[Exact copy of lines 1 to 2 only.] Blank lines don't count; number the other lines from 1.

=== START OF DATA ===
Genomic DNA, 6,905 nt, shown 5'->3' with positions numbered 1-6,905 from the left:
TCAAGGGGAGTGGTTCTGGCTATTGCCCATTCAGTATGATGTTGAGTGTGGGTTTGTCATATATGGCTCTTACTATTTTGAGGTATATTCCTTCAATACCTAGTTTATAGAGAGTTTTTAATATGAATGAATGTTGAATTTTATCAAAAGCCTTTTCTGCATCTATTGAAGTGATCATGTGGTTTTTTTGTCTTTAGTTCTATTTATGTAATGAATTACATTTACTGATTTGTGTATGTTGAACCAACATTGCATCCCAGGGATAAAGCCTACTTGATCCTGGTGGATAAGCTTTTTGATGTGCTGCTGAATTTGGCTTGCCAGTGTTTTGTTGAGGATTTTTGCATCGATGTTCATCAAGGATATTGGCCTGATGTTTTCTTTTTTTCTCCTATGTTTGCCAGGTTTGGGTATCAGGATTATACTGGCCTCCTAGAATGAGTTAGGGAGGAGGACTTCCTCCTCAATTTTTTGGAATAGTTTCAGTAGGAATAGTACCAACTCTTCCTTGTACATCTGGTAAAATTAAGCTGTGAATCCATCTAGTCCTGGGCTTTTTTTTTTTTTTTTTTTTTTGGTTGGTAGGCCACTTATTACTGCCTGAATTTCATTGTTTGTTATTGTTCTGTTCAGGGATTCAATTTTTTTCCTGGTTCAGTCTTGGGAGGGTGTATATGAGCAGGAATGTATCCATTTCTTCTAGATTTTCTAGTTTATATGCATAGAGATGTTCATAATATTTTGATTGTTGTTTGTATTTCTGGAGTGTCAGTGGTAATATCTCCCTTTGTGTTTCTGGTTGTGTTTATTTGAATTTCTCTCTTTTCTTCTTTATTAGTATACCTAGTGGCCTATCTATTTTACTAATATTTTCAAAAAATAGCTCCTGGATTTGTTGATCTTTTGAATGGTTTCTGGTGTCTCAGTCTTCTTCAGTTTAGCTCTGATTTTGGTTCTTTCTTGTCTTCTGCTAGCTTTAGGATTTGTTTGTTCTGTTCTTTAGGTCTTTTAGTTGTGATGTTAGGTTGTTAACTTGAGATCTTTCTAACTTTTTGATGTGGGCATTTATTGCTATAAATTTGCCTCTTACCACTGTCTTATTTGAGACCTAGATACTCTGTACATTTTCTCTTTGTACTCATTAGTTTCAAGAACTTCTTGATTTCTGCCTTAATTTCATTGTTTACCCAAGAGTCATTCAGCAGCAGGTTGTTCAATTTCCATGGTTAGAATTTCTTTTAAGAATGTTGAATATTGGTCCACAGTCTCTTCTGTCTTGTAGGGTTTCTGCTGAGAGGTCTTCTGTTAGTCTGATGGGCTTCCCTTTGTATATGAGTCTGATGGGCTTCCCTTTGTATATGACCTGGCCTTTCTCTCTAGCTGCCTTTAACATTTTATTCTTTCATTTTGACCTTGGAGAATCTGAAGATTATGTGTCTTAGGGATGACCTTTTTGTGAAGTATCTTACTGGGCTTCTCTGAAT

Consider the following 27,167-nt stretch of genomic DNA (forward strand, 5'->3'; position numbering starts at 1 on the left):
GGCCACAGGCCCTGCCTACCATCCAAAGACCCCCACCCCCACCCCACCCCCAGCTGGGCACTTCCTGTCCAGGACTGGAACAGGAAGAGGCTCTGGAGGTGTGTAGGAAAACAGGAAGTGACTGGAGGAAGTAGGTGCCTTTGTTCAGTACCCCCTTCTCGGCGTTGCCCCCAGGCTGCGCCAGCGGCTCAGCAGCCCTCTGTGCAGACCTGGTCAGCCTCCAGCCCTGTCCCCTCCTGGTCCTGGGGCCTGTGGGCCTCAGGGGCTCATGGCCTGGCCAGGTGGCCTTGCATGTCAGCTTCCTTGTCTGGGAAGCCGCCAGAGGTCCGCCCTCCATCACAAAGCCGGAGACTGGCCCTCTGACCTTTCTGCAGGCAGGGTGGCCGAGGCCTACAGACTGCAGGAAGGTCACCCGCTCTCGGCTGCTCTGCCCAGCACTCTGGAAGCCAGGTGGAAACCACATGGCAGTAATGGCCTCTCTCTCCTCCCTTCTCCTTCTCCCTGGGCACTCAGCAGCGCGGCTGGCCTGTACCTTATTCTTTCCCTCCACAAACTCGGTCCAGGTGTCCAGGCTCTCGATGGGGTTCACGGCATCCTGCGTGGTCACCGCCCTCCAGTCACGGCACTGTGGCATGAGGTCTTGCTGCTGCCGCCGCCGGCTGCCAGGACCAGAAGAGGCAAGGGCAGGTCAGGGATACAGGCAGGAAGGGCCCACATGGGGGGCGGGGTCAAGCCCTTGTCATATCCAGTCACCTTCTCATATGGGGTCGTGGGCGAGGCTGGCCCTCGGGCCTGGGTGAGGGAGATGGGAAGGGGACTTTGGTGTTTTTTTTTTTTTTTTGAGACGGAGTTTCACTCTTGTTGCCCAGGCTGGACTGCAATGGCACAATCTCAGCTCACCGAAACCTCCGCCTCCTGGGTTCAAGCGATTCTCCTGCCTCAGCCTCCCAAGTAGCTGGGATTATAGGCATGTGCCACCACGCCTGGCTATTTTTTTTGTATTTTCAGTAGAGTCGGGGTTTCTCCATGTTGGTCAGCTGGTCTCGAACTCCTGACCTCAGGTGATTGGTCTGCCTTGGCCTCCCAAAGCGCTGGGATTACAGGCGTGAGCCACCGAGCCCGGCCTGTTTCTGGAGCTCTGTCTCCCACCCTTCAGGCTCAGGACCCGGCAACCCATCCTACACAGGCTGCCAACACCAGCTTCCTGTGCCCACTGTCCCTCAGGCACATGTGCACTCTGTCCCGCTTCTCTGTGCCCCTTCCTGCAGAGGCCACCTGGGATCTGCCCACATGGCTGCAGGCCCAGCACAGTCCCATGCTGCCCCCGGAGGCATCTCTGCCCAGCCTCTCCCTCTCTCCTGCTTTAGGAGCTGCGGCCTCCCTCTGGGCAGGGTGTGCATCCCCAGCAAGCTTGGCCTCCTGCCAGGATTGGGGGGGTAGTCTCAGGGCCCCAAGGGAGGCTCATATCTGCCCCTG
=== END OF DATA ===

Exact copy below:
Genomic DNA, 6,905 nt, shown 5'->3' with positions numbered 1-6,905 from the left:
TCAAGGGGAGTGGTTCTGGCTATTGCCCATTCAGTATGATGTTGAGTGTGGGTTTGTCATATATGGCTCTTACTATTTTGAGGTATATTCCTTCAATACCTAGTTTATAGAGAGTTTTTAATATGAATGAATGTTGAATTTTATCAAAAGCCTTTTCTGCATCTATTGAAGTGATCATGTGGTTTTTTTGTCTTTAGTTCTATTTATGTAATGAATTACATTTACTGATTTGTGTATGTTGAACCAACATTGCATCCCAGGGATAAAGCCTACTTGATCCTGGTGGATAAGCTTTTTGATGTGCTGCTGAATTTGGCTTGCCAGTGTTTTGTTGAGGATTTTTGCATCGATGTTCATCAAGGATATTGGCCTGATGTTTTCTTTTTTTCTCCTATGTTTGCCAGGTTTGGGTATCAGGATTATACTGGCCTCCTAGAATGAGTTAGGGAGGAGGACTTCCTCCTCAATTTTTTGGAATAGTTTCAGTAGGAATAGTACCAACTCTTCCTTGTACATCTGGTAAAATTAAGCTGTGAATCCATCTAGTCCTGGGCTTTTTTTTTTTTTTTTTTTTTTGGTTGGTAGGCCACTTATTACTGCCTGAATTTCATTGTTTGTTATTGTTCTGTTCAGGGATTCAATTTTTTTCCTGGTTCAGTCTTGGGAGGGTGTATATGAGCAGGAATGTATCCATTTCTTCTAGATTTTCTAGTTTATATGCATAGAGATGTTCATAATATTTTGATTGTTGTTTGTATTTCTGGAGTGTCAGTGGTAATATCTCCCTTTGTGTTTCTGGTTGTGTTTATTTGAATTTCTCTCTTTTCTTCTTTATTAGTATACCTAGTGGCCTATCTATTTTACTAATATTTTCAAAAAATAGCTCCTGGATTTGTTGATCTTTTGAATGGTTTCTGGTGTCTCAGTCTTCTTCAGTTTAGCTCTGATTTTGGTTCTTTCTTGTCTTCTGCTAGCTTTAGGATTTGTTTGTTCTGTTCTTTAGGTCTTTTAGTTGTGATGTTAGGTTGTTAACTTGAGATCTTTCTAACTTTTTGATGTGGGCATTTATTGCTATAAATTTGCCTCTTACCACTGTCTTATTTGAGACCTAGATACTCTGTACATTTTCTCTTTGTACTCATTAGTTTCAAGAACTTCTTGATTTCTGCCTTAATTTCATTGTTTACCCAAGAGTCATTCAGCAGCAGGTTGTTCAATTTCCATGGTTAGAATTTCTTTTAAGAATGTTGAATATTGGTCCACAGTCTCTTCTGTCTTGTAGGGTTTCTGCTGAGAGGTCTTCTGTTAGTCTGATGGGCTTCCCTTTGTATATGAGTCTGATGGGCTTCCCTTTGTATATGACCTGGCCTTTCTCTCTAGCTGCCTTTAACATTTTATTCTTTCATTTTGACCTTGGAGAATCTGAAGATTATGTGTCTTAGGGATGACCTTTTTGTGAAGTATCTTACTGGGCTTCTCTGAAT